A downtown in transition: A look at the many happenings in Sequim’s city core

A look at the many happenings in the city’s core

While lavender and irrigation may be Sequim’s calling cards, the city’s heart remains the downtown core.

City of Sequim planners previously defined — and city councilors approved — the downtown core from Third Avenue to Matriotti Avenue, and Spruce Street to Maple Street.

It’s filled with dozens of shops, restaurants, services and places to relax while continuing to host staples such as the Sequim Farmers and Artisans Market from May-October, and the First Friday Art Walk.

However, like so much during the COVID-19 pandemic across the globe, downtown Sequim has seen — and continues to experience — change.

Included is a recent list of changes in the downtown core, including business closures, openings, ownership changes, hours of operation and more.

Note: If a certain business is not listed, its owner/manager either could not be reached, declined an interview, and/or said hours and operations remain the same. If we missed an update, contact Matthew Nash at mnash@sequimgazette.com.

Purchases

• Tribe buys downtown business space

In the Jamestown S’Klallam Tribe’s February Tribal Newsletter, W. Joe Allen, economic development authority director for the tribe, announced they purchased multiple building spaces along West Washington Street and North Sequim Avenue, including the Sequim Trading Plaza.

Some of the current 11 rental spaces include Hurricane Coffee Co., Cedarbrook Lavender, Bauer Interior Designs, Lavish Day Spa and Pacific Mist Books.

The tribe also purchased the parking lot behind the businesses and the former doctor’s office at 103 W. Cedar St. adjacent to the Sequim Civic Center.

Landmark Property Management will contract with the tribe to handle applications and leases, according to the newsletter. The tribe does not own any of the current tenants’ businesses.

Tentative plans include updating signage to give it “the Jamestown look,” closing the alleyway between Hurricane Coffee Co. and Cedarbrook Lavender to vehicle traffic, converting the former doctor’s office into a tribal cultural center and/or gallery, Allen said.

If space becomes vacant, the tribe may move its Jamestown Capital Offices to one space, and possibly open a second Cedar Greens Cannabis store location, according to the newsletter.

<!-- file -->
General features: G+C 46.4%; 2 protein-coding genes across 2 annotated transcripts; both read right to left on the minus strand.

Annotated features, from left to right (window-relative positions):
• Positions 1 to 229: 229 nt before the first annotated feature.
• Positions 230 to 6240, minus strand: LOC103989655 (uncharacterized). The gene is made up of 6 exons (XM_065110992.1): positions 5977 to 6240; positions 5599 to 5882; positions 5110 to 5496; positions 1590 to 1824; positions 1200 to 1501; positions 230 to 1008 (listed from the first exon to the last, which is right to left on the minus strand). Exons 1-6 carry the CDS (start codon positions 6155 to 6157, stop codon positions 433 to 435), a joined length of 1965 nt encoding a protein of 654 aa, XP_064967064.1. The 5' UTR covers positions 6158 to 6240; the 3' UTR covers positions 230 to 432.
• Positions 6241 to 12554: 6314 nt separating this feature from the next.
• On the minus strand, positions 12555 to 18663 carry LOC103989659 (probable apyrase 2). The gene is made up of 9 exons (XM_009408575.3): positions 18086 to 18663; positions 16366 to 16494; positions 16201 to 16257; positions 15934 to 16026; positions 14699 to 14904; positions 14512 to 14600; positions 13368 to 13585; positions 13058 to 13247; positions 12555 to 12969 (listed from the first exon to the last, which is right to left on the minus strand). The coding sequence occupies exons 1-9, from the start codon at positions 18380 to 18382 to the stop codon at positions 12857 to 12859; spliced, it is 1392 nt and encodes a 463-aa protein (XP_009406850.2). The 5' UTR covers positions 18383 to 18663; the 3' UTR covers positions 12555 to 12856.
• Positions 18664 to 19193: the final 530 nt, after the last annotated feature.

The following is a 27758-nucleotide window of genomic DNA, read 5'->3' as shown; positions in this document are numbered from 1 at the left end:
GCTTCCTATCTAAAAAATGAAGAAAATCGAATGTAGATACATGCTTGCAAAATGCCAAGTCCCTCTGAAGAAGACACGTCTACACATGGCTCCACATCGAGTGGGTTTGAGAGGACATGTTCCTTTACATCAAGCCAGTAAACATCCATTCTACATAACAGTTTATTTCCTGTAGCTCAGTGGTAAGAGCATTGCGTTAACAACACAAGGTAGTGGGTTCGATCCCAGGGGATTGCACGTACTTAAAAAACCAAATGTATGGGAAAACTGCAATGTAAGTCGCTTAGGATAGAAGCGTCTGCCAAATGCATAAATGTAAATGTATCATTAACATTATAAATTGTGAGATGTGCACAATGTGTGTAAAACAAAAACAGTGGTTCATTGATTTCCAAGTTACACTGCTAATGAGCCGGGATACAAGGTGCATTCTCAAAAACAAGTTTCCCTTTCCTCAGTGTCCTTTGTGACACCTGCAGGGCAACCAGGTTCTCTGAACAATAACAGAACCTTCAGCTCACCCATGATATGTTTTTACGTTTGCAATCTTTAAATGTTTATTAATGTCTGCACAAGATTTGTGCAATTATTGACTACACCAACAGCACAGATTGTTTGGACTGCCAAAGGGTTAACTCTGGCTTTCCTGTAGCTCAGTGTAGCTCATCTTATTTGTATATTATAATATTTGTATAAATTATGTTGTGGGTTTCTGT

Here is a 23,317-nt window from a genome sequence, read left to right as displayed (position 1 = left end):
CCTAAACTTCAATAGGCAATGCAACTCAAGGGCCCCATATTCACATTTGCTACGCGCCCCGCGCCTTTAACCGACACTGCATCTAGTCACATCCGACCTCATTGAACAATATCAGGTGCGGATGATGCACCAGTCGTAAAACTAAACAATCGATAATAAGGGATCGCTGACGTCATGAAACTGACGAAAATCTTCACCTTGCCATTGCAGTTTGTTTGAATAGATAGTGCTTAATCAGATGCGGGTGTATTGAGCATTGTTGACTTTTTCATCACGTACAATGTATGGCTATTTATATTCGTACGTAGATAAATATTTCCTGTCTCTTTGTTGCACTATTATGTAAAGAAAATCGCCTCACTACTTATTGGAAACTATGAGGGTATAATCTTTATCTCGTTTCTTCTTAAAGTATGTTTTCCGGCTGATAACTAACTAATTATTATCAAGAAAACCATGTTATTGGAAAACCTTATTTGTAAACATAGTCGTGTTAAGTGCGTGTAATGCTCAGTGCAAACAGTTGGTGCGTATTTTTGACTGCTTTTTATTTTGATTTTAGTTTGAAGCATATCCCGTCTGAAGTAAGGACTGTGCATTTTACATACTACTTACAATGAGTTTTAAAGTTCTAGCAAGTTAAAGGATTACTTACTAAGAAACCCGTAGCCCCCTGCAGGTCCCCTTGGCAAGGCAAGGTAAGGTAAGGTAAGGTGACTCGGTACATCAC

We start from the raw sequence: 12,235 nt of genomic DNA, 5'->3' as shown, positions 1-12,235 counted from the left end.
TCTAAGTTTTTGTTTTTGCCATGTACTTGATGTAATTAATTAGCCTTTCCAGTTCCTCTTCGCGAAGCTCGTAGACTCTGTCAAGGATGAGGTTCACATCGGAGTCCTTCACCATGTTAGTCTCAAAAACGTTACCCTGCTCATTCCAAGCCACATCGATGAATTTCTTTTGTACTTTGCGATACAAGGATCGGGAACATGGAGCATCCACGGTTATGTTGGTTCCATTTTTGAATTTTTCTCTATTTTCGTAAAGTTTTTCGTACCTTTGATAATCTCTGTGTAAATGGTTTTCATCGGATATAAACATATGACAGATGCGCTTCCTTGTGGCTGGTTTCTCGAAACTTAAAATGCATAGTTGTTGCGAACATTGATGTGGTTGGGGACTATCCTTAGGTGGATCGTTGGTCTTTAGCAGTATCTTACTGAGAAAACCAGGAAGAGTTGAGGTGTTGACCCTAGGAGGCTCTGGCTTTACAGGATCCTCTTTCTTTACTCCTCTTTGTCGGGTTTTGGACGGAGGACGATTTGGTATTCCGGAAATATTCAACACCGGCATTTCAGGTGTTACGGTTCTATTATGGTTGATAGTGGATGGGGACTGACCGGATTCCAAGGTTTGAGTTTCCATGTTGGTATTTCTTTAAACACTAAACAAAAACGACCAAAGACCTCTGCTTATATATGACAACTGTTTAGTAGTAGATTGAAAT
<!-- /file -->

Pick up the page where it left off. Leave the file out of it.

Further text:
The tribe has already agreed to work with the Sequim Farmers and Artisans Market to allow them to use some of their space on Saturdays.

Allen could not be reached for comment by press time.

The Rusting Rooster and Whimsy Park are now owned by Jose’s Famous Salsa’s Jose and Angee Garcia with plans to add outdoor seating.

The Rusting Rooster and Whimsy Park are now owned by Jose’s Famous Salsa’s Jose and Angee Garcia with plans to add outdoor seating.

Jose’s buys neighboring lots

• Owners of Jose’s Famous Salsa, 126 E. Washington St., purchased the adjacent Whimsy Park and Rusting Rooster properties (three lots) to the east with plans for outdoor seating, owners said. It’s open 11 a.m.-9 p.m. Monday-Thursday, and 11 a.m.-10 p.m. Friday-Saturday. 360-681-8598, josesfamoussalsa.com.

New ownership

• At Cedarbrook Lavender, 120 W. Washington St., Ashley and Aaron Possin recently took on ownership of the farm and shop from longtime owners Gary and Marcella Stachurski. The couples continue to work together through the transition with assistance from the previous owners. The Possins moved here from Spokane two years ago. Ashley said she and her family are invested in the business, including their children, Ashley’s parents and sisters. They want to “build, embrace, and expand,” she said, with plans to plant 3,600 lavender plants this spring at their new property. At the store, “everything is made by hand and all products are healthy,” Ashley said. 360-683-7733, cedarbrooklavender.com.

• Wildwood Coffee Lounge, formerly Suzon’s Coffee Lounge, 145 W. Washington St., took on new ownership last May and recently rebranded itself. It’s open from 8:30 a.m.-5 p.m. Monday-Friday, and 9 a.m.-3 p.m. Saturday. 510-206-1976, facebook.com/wildwoodcoffeelounge.

Special project

• Centennial Plaza at the northeast corner of Sequim Avenue and Washington Street: City of Sequim staff say the “Sequim Understory” project that rethinks and redesigns the corner has slowed due to staffing and city council changes. Per Barbara Hanna, Sequim’s communications and marketing director: “We should have our new Arts Coordinator on board in late February and then we will start to talk about the next step options to present to Council on how to best move forward. This is a really important project so we wanted to make sure that we had the right people in place to do it right.”

Openings

• The Dance Center by Erica Edwards, 145 W. Washington St., opened in the former Sequim Gym space and offers multiple classes, including for children: ballet, jazz, hip-hop, musical theatre, and tap; and for adults: ballet/jazz, tap, and fitness. 360-670-4600, eedancecenter.com.

• Hiraeth Salon, 151 W. Washington St., a full-service salon, is now open from 10 a.m.-6 p.m. Tuesday-Sunday in the former Sequim Beauty Salon/Fazio’s Barbershop spaces. A massage therapist is coming soon. 360-808-1579.

• Pacific Mist Bookstore, 121 W. Washington St., re-opened last November and added two days to be open 11 a.m.-5 p.m. Tuesday-Saturday. Contact: 360-683-1396.

• Sequim Computer Services, 245 E. Washington St., relocated to Sequim about a year ago and offer installs, repairs, A+ certified, Apple repair and more. Its open 10 a.m.-5 p.m. Monday-Friday. 360-831-9259, sequimcomputerservices.com.

Relocated